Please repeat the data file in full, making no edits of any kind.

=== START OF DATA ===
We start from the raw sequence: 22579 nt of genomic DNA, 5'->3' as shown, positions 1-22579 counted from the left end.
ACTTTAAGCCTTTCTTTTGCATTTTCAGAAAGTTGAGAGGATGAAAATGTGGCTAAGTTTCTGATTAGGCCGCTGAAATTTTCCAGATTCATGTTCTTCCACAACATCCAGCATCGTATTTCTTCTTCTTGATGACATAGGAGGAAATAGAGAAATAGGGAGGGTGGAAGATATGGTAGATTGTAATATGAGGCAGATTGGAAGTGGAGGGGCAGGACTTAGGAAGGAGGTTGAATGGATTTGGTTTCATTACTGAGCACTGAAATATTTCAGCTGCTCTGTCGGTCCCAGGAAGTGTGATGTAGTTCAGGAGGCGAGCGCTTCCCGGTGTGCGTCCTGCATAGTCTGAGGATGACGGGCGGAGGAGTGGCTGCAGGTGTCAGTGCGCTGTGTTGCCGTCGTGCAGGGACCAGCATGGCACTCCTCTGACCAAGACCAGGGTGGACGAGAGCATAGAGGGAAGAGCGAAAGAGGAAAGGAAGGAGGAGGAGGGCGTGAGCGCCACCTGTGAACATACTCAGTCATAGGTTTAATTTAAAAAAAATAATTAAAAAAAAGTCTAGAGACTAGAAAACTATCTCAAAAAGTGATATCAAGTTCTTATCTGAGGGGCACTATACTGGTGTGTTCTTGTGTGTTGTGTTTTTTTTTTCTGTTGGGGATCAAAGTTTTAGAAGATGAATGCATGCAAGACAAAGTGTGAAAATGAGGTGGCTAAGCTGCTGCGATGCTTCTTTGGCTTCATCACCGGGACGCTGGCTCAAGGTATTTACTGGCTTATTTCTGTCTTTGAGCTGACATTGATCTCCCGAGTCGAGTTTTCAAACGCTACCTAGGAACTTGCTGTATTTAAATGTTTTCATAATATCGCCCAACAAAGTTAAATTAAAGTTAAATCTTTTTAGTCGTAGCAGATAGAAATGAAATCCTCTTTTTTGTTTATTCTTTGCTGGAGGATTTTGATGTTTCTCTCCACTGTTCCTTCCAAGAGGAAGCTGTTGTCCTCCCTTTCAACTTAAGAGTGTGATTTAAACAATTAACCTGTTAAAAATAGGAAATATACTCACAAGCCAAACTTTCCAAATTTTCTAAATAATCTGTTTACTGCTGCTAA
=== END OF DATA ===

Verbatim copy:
We start from the raw sequence: 22579 nt of genomic DNA, 5'->3' as shown, positions 1-22579 counted from the left end.
ACTTTAAGCCTTTCTTTTGCATTTTCAGAAAGTTGAGAGGATGAAAATGTGGCTAAGTTTCTGATTAGGCCGCTGAAATTTTCCAGATTCATGTTCTTCCACAACATCCAGCATCGTATTTCTTCTTCTTGATGACATAGGAGGAAATAGAGAAATAGGGAGGGTGGAAGATATGGTAGATTGTAATATGAGGCAGATTGGAAGTGGAGGGGCAGGACTTAGGAAGGAGGTTGAATGGATTTGGTTTCATTACTGAGCACTGAAATATTTCAGCTGCTCTGTCGGTCCCAGGAAGTGTGATGTAGTTCAGGAGGCGAGCGCTTCCCGGTGTGCGTCCTGCATAGTCTGAGGATGACGGGCGGAGGAGTGGCTGCAGGTGTCAGTGCGCTGTGTTGCCGTCGTGCAGGGACCAGCATGGCACTCCTCTGACCAAGACCAGGGTGGACGAGAGCATAGAGGGAAGAGCGAAAGAGGAAAGGAAGGAGGAGGAGGGCGTGAGCGCCACCTGTGAACATACTCAGTCATAGGTTTAATTTAAAAAAAATAATTAAAAAAAAGTCTAGAGACTAGAAAACTATCTCAAAAAGTGATATCAAGTTCTTATCTGAGGGGCACTATACTGGTGTGTTCTTGTGTGTTGTGTTTTTTTTTTCTGTTGGGGATCAAAGTTTTAGAAGATGAATGCATGCAAGACAAAGTGTGAAAATGAGGTGGCTAAGCTGCTGCGATGCTTCTTTGGCTTCATCACCGGGACGCTGGCTCAAGGTATTTACTGGCTTATTTCTGTCTTTGAGCTGACATTGATCTCCCGAGTCGAGTTTTCAAACGCTACCTAGGAACTTGCTGTATTTAAATGTTTTCATAATATCGCCCAACAAAGTTAAATTAAAGTTAAATCTTTTTAGTCGTAGCAGATAGAAATGAAATCCTCTTTTTTGTTTATTCTTTGCTGGAGGATTTTGATGTTTCTCTCCACTGTTCCTTCCAAGAGGAAGCTGTTGTCCTCCCTTTCAACTTAAGAGTGTGATTTAAACAATTAACCTGTTAAAAATAGGAAATATACTCACAAGCCAAACTTTCCAAATTTTCTAAATAATCTGTTTACTGCTGCTAA